This article explores how malware has developed self-defense techniques and how these techniques have evolved as it has become more difficult for viruses to survive. It also provides an overview of the current situation.
First we must define the meaning of the term “malware self-defense”, which is not as unequivocal as it may seem at first glance. When malware attacks antivirus programs, this is clearly a form of self defense. When malware covering its tracks, this is also in some sense a form of self defense, although less obviously so. An even less obvious form of self defense is the very evolution of malicious programs. After all, one of the motivations behind virus writers searching for new platforms that can be infected and for new system loopholes is to spread new viruses in the wild, into areas where no one yet bothers to look for malicious code as nothing has been found there before.
In order to avoid confusion about what is considered a self-defense technology and what is not, this article examines only the most popular and obvious means of malware self-defense. First and foremost this includes various means of modifying and packing code, in order to conceal the presence of malicious code in the system and to disrupt the functionality of antivirus solutions.
Classifying malware self defense
There are many different kinds of malware self-defense techniques and these can be classified in a variety of ways. Some of these technologies are meant to bypass antivirus signature databases, while others are meant to hinder analysis of the malicious code. One malicious program may attempt to conceal itself in the system, while another will not waste valuable processor resources on this, choosing instead to search for and counter specific types of antivirus protection. These different tactics can be classified in different ways and put into various categories.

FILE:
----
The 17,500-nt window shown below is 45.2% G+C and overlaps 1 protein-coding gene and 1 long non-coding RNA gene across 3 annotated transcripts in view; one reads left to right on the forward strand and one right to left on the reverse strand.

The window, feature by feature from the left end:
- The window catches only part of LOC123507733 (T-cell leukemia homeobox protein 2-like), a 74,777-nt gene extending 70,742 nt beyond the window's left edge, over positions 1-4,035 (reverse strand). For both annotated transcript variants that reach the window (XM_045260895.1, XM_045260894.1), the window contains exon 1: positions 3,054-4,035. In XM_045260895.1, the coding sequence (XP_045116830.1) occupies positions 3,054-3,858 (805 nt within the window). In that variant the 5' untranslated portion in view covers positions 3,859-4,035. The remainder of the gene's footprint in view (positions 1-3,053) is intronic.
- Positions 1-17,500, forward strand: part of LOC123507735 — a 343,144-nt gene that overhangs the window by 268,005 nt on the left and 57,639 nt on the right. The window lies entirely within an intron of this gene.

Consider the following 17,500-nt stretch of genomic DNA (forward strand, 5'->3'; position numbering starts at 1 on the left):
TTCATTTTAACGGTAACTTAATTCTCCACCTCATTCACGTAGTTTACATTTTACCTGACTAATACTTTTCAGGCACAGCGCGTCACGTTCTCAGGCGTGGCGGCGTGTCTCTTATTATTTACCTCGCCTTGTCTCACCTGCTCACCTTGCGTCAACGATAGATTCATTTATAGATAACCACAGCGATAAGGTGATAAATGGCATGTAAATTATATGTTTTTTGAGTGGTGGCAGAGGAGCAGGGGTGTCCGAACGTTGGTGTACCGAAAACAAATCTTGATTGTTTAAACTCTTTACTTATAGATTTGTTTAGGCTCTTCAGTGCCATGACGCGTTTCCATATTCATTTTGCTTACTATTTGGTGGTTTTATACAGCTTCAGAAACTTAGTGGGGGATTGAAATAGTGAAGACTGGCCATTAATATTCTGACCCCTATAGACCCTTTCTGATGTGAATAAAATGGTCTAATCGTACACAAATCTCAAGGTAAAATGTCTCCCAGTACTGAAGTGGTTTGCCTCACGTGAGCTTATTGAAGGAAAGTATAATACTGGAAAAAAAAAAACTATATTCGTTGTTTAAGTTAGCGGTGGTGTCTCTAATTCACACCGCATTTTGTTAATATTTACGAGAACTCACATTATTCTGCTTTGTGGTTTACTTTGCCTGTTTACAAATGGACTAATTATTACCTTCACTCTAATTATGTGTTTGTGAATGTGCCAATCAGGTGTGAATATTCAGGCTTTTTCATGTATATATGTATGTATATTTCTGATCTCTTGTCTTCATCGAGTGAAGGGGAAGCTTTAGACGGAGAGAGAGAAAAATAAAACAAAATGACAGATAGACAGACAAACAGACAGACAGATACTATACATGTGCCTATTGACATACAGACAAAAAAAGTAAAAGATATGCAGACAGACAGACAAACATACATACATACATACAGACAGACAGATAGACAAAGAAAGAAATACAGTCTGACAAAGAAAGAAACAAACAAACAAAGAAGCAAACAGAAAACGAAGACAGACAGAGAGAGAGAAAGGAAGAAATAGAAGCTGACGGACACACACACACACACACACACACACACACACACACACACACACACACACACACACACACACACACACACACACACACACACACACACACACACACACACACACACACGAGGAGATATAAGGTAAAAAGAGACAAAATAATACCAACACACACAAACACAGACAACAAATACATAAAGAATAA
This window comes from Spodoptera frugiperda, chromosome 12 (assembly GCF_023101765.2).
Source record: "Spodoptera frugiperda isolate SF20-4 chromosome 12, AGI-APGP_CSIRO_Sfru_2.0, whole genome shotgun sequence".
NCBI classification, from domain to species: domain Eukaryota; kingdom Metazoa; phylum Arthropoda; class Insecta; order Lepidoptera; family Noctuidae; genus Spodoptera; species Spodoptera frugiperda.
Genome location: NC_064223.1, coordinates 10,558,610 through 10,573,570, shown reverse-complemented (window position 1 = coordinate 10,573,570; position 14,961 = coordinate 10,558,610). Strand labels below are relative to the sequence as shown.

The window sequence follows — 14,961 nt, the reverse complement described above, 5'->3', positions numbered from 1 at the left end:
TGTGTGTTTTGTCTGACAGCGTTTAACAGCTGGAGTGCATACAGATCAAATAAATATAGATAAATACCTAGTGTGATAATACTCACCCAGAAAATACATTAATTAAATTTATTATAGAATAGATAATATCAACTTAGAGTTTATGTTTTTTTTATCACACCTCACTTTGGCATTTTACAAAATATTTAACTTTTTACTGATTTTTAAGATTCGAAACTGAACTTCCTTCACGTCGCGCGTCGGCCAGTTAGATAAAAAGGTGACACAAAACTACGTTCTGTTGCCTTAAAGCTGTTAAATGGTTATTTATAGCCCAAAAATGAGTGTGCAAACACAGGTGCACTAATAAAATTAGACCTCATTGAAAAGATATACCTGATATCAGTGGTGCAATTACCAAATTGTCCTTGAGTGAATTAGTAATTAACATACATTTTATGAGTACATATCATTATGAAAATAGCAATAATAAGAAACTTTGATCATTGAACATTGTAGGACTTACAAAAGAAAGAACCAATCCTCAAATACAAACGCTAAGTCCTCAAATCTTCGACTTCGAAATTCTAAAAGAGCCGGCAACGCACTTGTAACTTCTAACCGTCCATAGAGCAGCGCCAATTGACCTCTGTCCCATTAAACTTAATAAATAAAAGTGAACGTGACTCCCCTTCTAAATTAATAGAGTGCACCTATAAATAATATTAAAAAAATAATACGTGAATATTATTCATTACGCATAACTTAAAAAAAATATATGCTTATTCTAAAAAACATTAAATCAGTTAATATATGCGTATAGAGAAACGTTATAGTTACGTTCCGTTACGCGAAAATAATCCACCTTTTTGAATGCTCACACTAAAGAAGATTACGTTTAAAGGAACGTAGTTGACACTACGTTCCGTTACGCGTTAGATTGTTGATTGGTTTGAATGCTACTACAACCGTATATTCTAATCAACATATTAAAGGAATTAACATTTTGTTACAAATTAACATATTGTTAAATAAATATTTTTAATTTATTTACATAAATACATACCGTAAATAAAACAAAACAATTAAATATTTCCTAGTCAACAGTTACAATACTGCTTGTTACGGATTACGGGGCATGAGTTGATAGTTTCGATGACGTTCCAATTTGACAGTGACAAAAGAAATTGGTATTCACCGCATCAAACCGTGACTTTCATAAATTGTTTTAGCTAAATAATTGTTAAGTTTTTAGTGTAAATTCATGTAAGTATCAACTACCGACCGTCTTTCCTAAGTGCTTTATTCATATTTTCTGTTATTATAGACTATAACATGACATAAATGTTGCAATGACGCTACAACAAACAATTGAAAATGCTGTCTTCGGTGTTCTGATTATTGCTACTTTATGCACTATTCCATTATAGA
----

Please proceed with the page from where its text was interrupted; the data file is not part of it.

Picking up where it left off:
As the goal of this article is not to create a strict classification system for malware self-defense techniques, let’s consider a classification system that will provide an understanding of this issue at an intuitive level. We take the two criteria which we believe are the most important, and from there we will create a scatterplot with two axes representing those two criteria.
The first criterion is a malicious program’s level of self-defense activity. The most passive malware does not attempt to defend itself in any way, i.e. it does not contain any such code. Instead, the author creates a kind of protective shell for the program. More active self-defense systems involve deliberately aggressive techniques.
The second criterion is the degree to which a malicious program’s self-defense mechanism is dedicated. The most narrowly dedicated forms of self defense are found in malicious programs that somehow disrupt the function of a specific antivirus program. More general self-defense mechanisms are designed to defend malicious programs against everything by making the virus presence in the system as undetectable as possible in every way.
We have used a scatterplot to present the different kinds of malware self-defense mechanisms. This diagram is merely a simple example that we can use as a guide to categorize different means of malware self-defense. This model is based on a careful analysis of malware behaviors, but is, necessarily, subjective.
Malware self-defense mechanisms can fulfil one or more tasks. These include:
- hindering detection of a virus using signature-based methods;
- hindering analysis of the code by virus analysts;
- hindering detection of a malicious program in the system;
- hindering the functionality of security software such as antivirus programs and firewalls.
This article will only examine malicious programs written for the Windows operating system (and its predecessor, DOS) due to the rarity and relatively small number of malicious programs for other platforms. All of the trends examined in this article that apply to executable malware files (EXE, DLL and SYS), and to some extent also apply to macro viruses and script viruses, which is why I will not be addressing the latter separately.
Sources: polymorphism, obfuscation and encryption
It makes sense to examine polymorphism, obfuscation and encryption together, as they all fulfill the same end, albeit to different degrees. Initially, modification of malicious code had two goals: to make it more difficult to detect files and to make it more difficult for virus analysts to examine the code.